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Time and Time Again

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By the author of Lost Horizon; a story of a modest 20th century hero of his times and of his story. Bright with wit and incident by a master storyteller, it mounts to a startling , but credible climax.


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By the author of Lost Horizon; a story of a modest 20th century hero of his times and of his story. Bright with wit and incident by a master storyteller, it mounts to a startling , but credible climax.

30 review for Time and Time Again

  1. 4 out of 5

    Sarah Sammis

    Time and Time Again was James Hilton's last novel. It was published the year before he died. It covers the rather ordinary life of a rather ordinary man. It's very much like Evelyn Waugh's Brideshead Revisited. Told in flashbacks, a diplomat outlines the big events in his life. They are basically a series of humiliations and disappointments. The section that sticks with me most is the first one where as a young college student he meets the woman of his dreams. She is reading a book in a cafe and h Time and Time Again was James Hilton's last novel. It was published the year before he died. It covers the rather ordinary life of a rather ordinary man. It's very much like Evelyn Waugh's Brideshead Revisited. Told in flashbacks, a diplomat outlines the big events in his life. They are basically a series of humiliations and disappointments. The section that sticks with me most is the first one where as a young college student he meets the woman of his dreams. She is reading a book in a cafe and he's forced to sit with her for a lack of seating on that busy day. They get to talking and find that they enjoy each others company. They decide to marry except parents intervene. I have to admit that the middle of the novel is a bit of a blur in my memory. It's a bit like "Cat's in the Cradle" by Harry Chapin. Now in the both the novel and the song, I feel that the sons have ended up better than their fathers.

  2. 5 out of 5

    Philip

    This was Hilton's final novel, and I found it to be a very reflective one, touching as it does on things from previous novels - The protagonist's name is "Charles" (as it was in RANDOM HARVEST) A dentist named "Mallinson" is mentioned - "Mallinson" was a character's name in LOST HORIZON The school Charles Anderson attends is Brookfield, during the time of the Great War when "Mr. Chips" is Acting Headmaster. There's even a brief mention that Charles's wife may have lost her memory, another nod to RAN This was Hilton's final novel, and I found it to be a very reflective one, touching as it does on things from previous novels - The protagonist's name is "Charles" (as it was in RANDOM HARVEST) A dentist named "Mallinson" is mentioned - "Mallinson" was a character's name in LOST HORIZON The school Charles Anderson attends is Brookfield, during the time of the Great War when "Mr. Chips" is Acting Headmaster. There's even a brief mention that Charles's wife may have lost her memory, another nod to RANDOM HARVEST. This is, as others have mentioned, a rather slight novel, but as much of Hilton's fiction does, it expresses his concern for the world and the direction in which it is going. And as always, his storytelling skills are first-rate.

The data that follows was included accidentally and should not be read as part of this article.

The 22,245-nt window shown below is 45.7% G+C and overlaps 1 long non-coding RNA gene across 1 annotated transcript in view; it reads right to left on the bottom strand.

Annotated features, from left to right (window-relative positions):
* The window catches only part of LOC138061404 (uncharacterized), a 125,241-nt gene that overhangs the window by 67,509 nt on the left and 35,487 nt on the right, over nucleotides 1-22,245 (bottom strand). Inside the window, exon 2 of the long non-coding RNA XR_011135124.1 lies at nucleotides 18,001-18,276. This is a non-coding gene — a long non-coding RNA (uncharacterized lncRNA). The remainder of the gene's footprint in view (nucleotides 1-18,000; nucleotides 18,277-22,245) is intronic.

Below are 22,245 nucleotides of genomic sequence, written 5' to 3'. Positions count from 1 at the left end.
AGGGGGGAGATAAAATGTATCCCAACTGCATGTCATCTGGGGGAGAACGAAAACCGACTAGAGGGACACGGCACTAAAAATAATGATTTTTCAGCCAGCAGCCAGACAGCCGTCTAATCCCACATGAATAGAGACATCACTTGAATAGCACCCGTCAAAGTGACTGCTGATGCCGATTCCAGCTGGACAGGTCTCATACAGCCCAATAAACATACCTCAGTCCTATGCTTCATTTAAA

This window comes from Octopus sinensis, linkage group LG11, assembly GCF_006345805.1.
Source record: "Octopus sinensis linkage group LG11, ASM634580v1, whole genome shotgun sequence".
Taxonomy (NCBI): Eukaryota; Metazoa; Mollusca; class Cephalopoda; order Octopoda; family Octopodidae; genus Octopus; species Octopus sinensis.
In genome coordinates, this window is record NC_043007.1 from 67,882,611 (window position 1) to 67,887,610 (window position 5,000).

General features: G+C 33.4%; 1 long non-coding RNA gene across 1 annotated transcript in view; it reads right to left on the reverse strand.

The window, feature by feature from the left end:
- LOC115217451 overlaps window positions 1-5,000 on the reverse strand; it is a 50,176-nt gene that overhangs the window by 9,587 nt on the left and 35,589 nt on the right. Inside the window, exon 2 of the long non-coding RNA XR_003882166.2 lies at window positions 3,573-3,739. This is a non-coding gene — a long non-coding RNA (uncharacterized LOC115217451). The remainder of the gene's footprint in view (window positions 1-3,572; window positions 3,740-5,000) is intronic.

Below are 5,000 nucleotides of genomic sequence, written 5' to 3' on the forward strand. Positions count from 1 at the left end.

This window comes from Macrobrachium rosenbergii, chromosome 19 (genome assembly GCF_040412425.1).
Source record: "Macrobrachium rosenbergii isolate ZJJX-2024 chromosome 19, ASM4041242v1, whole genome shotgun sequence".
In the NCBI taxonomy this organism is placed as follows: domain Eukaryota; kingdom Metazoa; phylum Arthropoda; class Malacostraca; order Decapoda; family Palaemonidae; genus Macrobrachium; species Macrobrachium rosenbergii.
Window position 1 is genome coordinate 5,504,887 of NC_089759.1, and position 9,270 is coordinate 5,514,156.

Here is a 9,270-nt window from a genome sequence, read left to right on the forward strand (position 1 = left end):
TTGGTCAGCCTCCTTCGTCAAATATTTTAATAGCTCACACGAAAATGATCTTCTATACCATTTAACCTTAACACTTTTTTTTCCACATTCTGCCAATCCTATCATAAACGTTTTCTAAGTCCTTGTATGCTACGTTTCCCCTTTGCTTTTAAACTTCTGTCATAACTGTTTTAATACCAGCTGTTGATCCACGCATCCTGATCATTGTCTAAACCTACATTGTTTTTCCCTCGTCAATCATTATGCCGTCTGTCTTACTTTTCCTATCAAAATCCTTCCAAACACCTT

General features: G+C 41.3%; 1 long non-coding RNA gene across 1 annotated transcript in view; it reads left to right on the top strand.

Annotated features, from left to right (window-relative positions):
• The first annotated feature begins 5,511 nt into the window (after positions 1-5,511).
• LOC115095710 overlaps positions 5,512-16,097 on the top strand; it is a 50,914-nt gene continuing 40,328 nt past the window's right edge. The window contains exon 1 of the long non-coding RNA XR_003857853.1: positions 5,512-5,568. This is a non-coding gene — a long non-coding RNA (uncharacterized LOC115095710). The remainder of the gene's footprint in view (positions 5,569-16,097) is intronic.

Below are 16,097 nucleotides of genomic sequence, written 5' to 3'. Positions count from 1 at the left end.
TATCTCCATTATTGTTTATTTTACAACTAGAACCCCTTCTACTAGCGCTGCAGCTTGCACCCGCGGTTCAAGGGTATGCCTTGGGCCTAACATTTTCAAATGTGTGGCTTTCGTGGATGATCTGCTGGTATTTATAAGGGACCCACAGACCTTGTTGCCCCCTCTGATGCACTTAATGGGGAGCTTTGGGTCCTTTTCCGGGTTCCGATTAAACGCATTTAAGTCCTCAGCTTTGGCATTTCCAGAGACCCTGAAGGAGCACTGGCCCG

3. 4 out of 5

    Emily

    I considered not finishing this because about a third of the way through I felt bad for the main character and thought that if it was a book all about the little humiliations and problems in his life I wouldn't enjoy it. I am glad that I continued it though. It was an interesting description of the main character's past and present and relationships and the second half caught me up to the point I wanted the book to continue at the end. I considered not finishing this because about a third of the way through I felt bad for the main character and thought that if it was a book all about the little humiliations and problems in his life I wouldn't enjoy it. I am glad that I continued it though. It was an interesting description of the main character's past and present and relationships and the second half caught me up to the point I wanted the book to continue at the end.

  4. 4 out of 5

    Maritza Campos

    It's like a novel about nothing, but well narrated. Weird book. It's like a novel about nothing, but well narrated. Weird book.

  5. 5 out of 5

    Andy